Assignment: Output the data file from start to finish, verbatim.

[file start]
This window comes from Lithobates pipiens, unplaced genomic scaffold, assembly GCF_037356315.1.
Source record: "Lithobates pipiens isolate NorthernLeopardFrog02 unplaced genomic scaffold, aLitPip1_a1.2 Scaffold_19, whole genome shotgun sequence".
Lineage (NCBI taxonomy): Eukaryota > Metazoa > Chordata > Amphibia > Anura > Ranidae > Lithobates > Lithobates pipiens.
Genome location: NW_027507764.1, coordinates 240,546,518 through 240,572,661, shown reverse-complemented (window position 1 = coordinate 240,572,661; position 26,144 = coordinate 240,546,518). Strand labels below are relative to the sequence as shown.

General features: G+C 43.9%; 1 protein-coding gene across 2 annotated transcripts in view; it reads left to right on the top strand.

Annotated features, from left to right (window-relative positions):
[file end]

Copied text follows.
This window comes from Lithobates pipiens, unplaced genomic scaffold, assembly GCF_037356315.1.
Source record: "Lithobates pipiens isolate NorthernLeopardFrog02 unplaced genomic scaffold, aLitPip1_a1.2 Scaffold_19, whole genome shotgun sequence".
Lineage (NCBI taxonomy): Eukaryota > Metazoa > Chordata > Amphibia > Anura > Ranidae > Lithobates > Lithobates pipiens.
Genome location: NW_027507764.1, coordinates 240,546,518 through 240,572,661, shown reverse-complemented (window position 1 = coordinate 240,572,661; position 26,144 = coordinate 240,546,518). Strand labels below are relative to the sequence as shown.

General features: G+C 43.9%; 1 protein-coding gene across 2 annotated transcripts in view; it reads left to right on the top strand.

Annotated features, from left to right (window-relative positions):